The Asian Gypsy Moth (AGM) season has struck again. It starts from late May to September which is considered the high risk AGM period. So a vessel which has called at a port in the regulated AGM area during the specified risk period of the current or previous year will be considered a vessel of high AGM risk. These vessels are required to comply with the relevant AGM regulations ( for example, a so-called AGM approved certificate) issued by the regulating countries, namely, Australia, Canada, Chile, USA and New Zealand.
Members are advised to refer to our AGM section for information and guidance.
Members are hereby reminded that calling at areas considered AGM high risk have to be aware of the AGM requirements imposed on ships by various governments that are bent on keeping AGM at bay. The usual suspects are Australia, Canada, USA, Chile and New Zealand. Argentina is the latest country to join the ranks by having AGM regulations in place effective from April 2021.
The AGM high risk period usually starts from late May to September. A ship that has called at a port in the regulated AGM area during the specified risk period of the current or previous year will be considered a ship of high AGM risk and in general is required to get a proper AGM-free certificate at the last port visited at the high risk area. Some countries, e.g., Canada has their own inspection regimes where arrivals in Canada subject to AGM inspections are from 1 March to 15 September for western ports and from 15 March to 15 September for eastern ports, taking into account of the specified risk periods indicated in their requirements.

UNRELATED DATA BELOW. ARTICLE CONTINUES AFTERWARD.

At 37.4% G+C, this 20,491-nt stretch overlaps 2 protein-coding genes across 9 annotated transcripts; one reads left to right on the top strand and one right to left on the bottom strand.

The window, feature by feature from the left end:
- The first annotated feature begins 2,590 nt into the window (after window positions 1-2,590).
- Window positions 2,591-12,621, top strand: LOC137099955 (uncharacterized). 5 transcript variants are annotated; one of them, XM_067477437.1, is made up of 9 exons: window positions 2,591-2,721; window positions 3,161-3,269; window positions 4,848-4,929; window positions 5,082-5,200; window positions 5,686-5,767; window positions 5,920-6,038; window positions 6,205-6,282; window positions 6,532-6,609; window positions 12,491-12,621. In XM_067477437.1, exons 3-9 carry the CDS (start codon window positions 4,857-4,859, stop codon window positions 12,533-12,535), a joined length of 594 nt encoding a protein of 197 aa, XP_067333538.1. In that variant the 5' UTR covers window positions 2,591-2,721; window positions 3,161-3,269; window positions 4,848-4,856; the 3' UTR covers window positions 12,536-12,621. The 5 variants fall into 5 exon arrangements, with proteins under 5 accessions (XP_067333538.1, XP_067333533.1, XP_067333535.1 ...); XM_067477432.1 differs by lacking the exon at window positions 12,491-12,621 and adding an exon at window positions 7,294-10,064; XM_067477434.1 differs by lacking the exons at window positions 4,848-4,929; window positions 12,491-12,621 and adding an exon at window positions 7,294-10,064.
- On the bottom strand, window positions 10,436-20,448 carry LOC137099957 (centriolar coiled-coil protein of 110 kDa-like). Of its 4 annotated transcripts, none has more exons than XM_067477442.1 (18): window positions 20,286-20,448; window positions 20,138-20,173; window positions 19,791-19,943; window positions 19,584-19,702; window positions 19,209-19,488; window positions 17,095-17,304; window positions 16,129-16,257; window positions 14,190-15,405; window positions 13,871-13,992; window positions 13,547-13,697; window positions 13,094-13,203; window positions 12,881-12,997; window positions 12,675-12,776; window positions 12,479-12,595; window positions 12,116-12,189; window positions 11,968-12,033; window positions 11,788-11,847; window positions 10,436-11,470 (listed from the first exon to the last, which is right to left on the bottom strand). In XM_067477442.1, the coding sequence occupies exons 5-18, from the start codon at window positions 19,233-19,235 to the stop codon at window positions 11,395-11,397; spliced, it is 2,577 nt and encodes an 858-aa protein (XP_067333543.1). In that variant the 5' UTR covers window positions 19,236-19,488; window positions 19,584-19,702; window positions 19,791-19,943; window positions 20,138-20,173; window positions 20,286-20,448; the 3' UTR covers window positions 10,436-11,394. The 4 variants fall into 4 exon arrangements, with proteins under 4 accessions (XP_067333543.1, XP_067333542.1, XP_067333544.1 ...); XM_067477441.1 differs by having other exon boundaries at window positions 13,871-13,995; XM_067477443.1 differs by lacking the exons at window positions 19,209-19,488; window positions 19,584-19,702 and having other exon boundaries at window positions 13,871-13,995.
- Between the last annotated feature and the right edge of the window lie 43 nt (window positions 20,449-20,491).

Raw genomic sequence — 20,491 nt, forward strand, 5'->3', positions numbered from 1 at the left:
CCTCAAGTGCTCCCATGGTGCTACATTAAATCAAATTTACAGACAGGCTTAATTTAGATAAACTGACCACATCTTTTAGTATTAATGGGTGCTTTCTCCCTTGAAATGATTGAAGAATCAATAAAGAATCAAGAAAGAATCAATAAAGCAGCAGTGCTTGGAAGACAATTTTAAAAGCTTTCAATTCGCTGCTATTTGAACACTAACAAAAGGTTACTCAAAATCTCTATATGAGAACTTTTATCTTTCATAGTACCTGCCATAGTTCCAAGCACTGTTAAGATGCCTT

In addition, Canada has revised their AGM Policy Directive as follows:
- Section 2.1 has been updated to clarify the requirement that AGM inspection reports which indicate the presence of AGM life stages, after AGM certification has been issued in an AGM regulated area, must be presented to the Canada Food Inspection Agency (CFIA).
- Section 3.0 has been updated to outline conditions for exempting a vessel from inspection by the CFIA if the vessel presents the required phytosanitary certificate or other approved certificate for AGM and a negative inspection report from New Zealand
- Section 4.3 has been added to clarify that failure of the Canadian agent to notify the CFIA of the arrival of a regulated vessel, prior to the vessel entering Canadian water is considered to be a non-compliance
The revised AGM Policy Directive is effective as from March 2021.
Members are advised to refer to our AGM section for information and guidance on the AGM regulations imposed by the above-mentioned countries, as well as using our BIMCO AGM clause for Time Charter Parties 2015.
More AGM detections have been reported lately resulting in delayed entry to ports in the United States and Canada. According to reports received, this is due to high population levels of AGM in some countries regulated for AGM.
To combat this AGM invasion, the US and Canadian authorities have jointly issued a bulletin to advise vessel operators of what they can do to avoid potential delays at ports, bearing in mind that possessing a valid AGM certificate does not mean that the vessel cannot be ordered out of the port if AGM is detected.
Click here to read the joint-bulletin. Please also read BIMCO news piece of 27 June 2019 advising members of AGM dangers, precautions and usage of AGM clauses.
Trading restrictions imposed by Canada
In addition to the United Nations sanctions Canada has imposed the following:
Canadian Sanctions Related to Belarus
Canadian Sanctions Related to Russia
Canadian sanctions against the Democratic People’s Republic of Korea
The Special Economic Measures (Democratic People’s Republic of Korea) Regulations which entered into force on 31 August 2011, subject to certain exceptions, include: